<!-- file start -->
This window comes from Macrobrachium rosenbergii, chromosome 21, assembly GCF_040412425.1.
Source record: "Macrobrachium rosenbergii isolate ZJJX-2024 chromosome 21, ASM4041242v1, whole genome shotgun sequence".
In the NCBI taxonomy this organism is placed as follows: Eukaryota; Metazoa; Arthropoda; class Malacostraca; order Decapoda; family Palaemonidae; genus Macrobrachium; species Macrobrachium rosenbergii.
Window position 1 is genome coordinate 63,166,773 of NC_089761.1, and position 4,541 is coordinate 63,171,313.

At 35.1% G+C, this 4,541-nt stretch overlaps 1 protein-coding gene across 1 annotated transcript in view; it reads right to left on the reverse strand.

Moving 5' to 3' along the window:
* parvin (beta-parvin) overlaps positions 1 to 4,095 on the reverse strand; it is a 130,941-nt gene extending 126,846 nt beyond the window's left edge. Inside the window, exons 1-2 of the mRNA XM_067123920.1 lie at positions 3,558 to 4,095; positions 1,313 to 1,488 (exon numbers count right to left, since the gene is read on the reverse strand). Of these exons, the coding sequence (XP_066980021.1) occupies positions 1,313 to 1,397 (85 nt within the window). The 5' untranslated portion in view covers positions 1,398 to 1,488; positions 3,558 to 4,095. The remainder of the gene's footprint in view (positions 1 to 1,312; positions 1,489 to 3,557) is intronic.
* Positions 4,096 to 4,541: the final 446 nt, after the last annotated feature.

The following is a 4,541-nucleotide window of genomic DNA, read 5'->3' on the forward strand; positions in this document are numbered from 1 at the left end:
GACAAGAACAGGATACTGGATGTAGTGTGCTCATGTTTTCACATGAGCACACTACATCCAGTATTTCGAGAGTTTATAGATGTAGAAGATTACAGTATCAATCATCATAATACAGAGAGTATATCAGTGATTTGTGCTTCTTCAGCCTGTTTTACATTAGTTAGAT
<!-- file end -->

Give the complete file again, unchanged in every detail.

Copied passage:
This window comes from Macrobrachium rosenbergii, chromosome 21, assembly GCF_040412425.1.
Source record: "Macrobrachium rosenbergii isolate ZJJX-2024 chromosome 21, ASM4041242v1, whole genome shotgun sequence".
In the NCBI taxonomy this organism is placed as follows: Eukaryota; Metazoa; Arthropoda; class Malacostraca; order Decapoda; family Palaemonidae; genus Macrobrachium; species Macrobrachium rosenbergii.
Window position 1 is genome coordinate 63,166,773 of NC_089761.1, and position 4,541 is coordinate 63,171,313.

At 35.1% G+C, this 4,541-nt stretch overlaps 1 protein-coding gene across 1 annotated transcript in view; it reads right to left on the reverse strand.

Moving 5' to 3' along the window:
* parvin (beta-parvin) overlaps positions 1 to 4,095 on the reverse strand; it is a 130,941-nt gene extending 126,846 nt beyond the window's left edge. Inside the window, exons 1-2 of the mRNA XM_067123920.1 lie at positions 3,558 to 4,095; positions 1,313 to 1,488 (exon numbers count right to left, since the gene is read on the reverse strand). Of these exons, the coding sequence (XP_066980021.1) occupies positions 1,313 to 1,397 (85 nt within the window). The 5' untranslated portion in view covers positions 1,398 to 1,488; positions 3,558 to 4,095. The remainder of the gene's footprint in view (positions 1 to 1,312; positions 1,489 to 3,557) is intronic.
* Positions 4,096 to 4,541: the final 446 nt, after the last annotated feature.

The following is a 4,541-nucleotide window of genomic DNA, read 5'->3' on the forward strand; positions in this document are numbered from 1 at the left end:
GACAAGAACAGGATACTGGATGTAGTGTGCTCATGTTTTCACATGAGCACACTACATCCAGTATTTCGAGAGTTTATAGATGTAGAAGATTACAGTATCAATCATCATAATACAGAGAGTATATCAGTGATTTGTGCTTCTTCAGCCTGTTTTACATTAGTTAGAT